In a first step toward creating an integrated energy grid, the European Commission last week allocated € 200 million ($223 million) for cross-border energy infrastructure projects aimed at increasing the efficiency of energy transportation across European Union members. While these grants signal momentum toward a desired “Energy Union," such a goal remains largely aspirational.
 
Officially proposed in 2015, the “Energy Union” seeks to combine modern energy infrastructure, smart grids, and the free flow of energy across state borders in order to enhance reliability, promote energy efficiency, diversify supplies, open up markets to more competition, and increase security and safety. Proponents suggest infrastructure investments would also result in significant cost savings over time and would better leverage geographical areas better suited to differing forms of renewables.
 

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While most of us would consider EU countries to be largely integrated, many countries remain quite disconnected when it comes to energy. Centuries of differences, competition, and armed conflict have, in some cases, resulted in an insular approach in energy products and services. Today, it is relatively easy to travel across Europe by train, automobile, or aircraft, but the same simply cannot be said when it comes to the movement of electricity, natural gas, or other energy commodities - at least not yet.
 
Another significant driver remains energy dependency upon Russia given that 33.5 percent of crude oil and 39 percent of natural gas is imported from Russia. While dependencies on the old Soviet Union were thought to have been a concern of the past, recent instability, and the willingness by the Kremlin to utilize energy as a foreign policy instrument has once again cast a pall over supplies. Senior Resident Fellow at the German Marshall Fund, Douglas Hengel said is best at an event last December hosted by the Alliance for Innovation and Infrastructure (Aii), of which I am the Chairman.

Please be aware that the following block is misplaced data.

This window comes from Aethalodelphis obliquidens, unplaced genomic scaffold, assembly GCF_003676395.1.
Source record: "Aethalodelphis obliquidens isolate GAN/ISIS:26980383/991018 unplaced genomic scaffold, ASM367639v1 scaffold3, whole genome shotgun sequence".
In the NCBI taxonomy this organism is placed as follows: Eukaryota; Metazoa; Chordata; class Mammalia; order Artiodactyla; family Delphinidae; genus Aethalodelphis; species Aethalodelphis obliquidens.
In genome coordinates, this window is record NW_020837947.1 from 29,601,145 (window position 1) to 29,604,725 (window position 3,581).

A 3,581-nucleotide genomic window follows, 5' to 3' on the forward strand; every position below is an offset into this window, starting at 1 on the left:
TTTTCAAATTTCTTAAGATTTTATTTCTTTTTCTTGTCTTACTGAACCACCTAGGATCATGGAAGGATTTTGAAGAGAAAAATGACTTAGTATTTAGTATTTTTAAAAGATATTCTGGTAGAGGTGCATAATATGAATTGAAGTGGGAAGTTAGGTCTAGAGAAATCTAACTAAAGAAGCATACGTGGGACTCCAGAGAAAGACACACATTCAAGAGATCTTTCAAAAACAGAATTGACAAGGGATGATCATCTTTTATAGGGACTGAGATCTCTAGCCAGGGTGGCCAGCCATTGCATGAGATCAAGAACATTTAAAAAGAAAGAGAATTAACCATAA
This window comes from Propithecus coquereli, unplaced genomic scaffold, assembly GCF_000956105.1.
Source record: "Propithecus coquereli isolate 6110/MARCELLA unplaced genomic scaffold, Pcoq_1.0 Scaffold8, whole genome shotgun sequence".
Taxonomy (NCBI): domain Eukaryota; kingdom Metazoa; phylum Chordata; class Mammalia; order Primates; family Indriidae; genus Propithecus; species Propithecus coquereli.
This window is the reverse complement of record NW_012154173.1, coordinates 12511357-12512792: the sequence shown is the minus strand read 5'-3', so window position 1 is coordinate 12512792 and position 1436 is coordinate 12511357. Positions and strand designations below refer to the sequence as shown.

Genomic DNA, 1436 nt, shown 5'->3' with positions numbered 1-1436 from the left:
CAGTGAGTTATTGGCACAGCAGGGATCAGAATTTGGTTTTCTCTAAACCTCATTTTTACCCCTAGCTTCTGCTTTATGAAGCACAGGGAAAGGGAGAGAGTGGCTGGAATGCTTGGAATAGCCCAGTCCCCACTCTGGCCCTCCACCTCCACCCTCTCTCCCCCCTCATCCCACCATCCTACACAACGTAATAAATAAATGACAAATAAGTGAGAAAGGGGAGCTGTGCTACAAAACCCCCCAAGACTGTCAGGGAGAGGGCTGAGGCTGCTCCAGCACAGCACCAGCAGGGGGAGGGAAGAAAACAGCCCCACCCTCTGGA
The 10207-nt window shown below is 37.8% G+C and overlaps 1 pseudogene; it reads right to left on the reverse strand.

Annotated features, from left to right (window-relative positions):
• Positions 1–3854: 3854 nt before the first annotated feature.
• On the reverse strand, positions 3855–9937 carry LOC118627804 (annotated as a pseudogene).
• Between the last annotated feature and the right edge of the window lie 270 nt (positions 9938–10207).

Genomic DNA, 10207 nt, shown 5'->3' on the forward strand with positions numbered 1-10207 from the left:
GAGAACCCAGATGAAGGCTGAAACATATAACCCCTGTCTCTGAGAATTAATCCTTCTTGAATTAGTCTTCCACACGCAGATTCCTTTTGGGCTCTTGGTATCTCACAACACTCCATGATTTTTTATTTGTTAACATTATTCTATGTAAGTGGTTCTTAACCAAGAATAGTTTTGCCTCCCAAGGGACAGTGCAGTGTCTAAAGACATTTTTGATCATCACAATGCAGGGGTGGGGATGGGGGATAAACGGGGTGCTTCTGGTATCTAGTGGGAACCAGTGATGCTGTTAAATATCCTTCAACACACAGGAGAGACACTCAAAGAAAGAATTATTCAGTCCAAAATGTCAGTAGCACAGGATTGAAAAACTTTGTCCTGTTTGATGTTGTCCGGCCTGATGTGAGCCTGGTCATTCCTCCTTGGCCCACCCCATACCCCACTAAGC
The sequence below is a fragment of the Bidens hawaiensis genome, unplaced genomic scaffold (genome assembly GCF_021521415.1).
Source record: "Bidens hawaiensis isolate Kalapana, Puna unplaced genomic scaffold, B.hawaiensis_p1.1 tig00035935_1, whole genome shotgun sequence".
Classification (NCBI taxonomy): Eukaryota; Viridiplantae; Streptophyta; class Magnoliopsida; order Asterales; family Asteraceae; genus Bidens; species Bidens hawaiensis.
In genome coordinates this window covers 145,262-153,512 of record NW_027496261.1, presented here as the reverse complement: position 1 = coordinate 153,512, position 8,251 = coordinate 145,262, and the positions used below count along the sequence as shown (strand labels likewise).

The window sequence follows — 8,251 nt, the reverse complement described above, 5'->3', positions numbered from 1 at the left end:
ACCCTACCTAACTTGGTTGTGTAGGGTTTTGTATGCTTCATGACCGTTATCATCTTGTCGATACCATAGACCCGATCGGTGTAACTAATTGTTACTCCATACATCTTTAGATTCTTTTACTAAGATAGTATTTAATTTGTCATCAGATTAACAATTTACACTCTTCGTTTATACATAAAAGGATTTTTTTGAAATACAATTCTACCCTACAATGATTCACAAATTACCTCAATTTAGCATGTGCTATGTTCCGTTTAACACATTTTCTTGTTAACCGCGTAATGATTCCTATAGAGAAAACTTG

“This dependence leaves these countries vulnerable to supply disruptions whether it is political reasons or commercial disputes or failure of infrastructure. Let’s not forget that Russia has had a tendency to use energy as a foreign policy tool.”
 
The creation of an integrated European energy market would enable Europe to diversify suppliers, a common strategy in any market made even more important given Mr. Putin’s sabre rattling. Diversification of supplies also generally means better pricing due to market competition. One need only look toward Lithuania where adding eggs to their proverbial basket resulted in a 25 percent price cut from Russia for natural gas, practically overnight
 
My most recent publication in the European Energy Journal titled, “An Energy (Dis)Union: Challenges and Opportunities in Europe’s Emerging Energy Market,” conducts a holistic analysis of the energy union and provides a framework upon which to move forward with the project. The paper provides major recommendations to improving Europe's current energy situation including the establishment of a single institution to implement and oversee the creation of the Union, mechanisms to encourage integration deadlines, beginning with the creation of interconnected regional grids which will ultimately form the basis of a connected Europe. 
 
While many of us might be tempted to consider this a European issue, the U.S. can also benefit from an interconnected Europe. Low fossil fuel prices coupled with a supply glut could help stabilize the domestic energy market while also promoting cleaner burning fossil fuels like natural gas.
 
As Europe moves away from Russian energy independence through the creation of a European energy network, it is likely Europe will look to America, for natural gas and renewables. Growing the domestic renewable industry will result in lowered production and deployment costs for us here at home and will help serve as a catalyst for continued innovation in the green space.
 
Maintaining the status quo benefits only those whose interests rely upon the past, but moving forward toward an integrated energy market in Europe not only makes sense for the continent, it ultimately accelerates us all toward our goal of reducing greenhouse gas emissions while also stimulating our economies here at home and abroad. Now that’s a win-win for us all.

McCown was first acting administrator of the Pipeline and Hazardous Materials Safety Administration (PHMSA) from 2003 to 2007.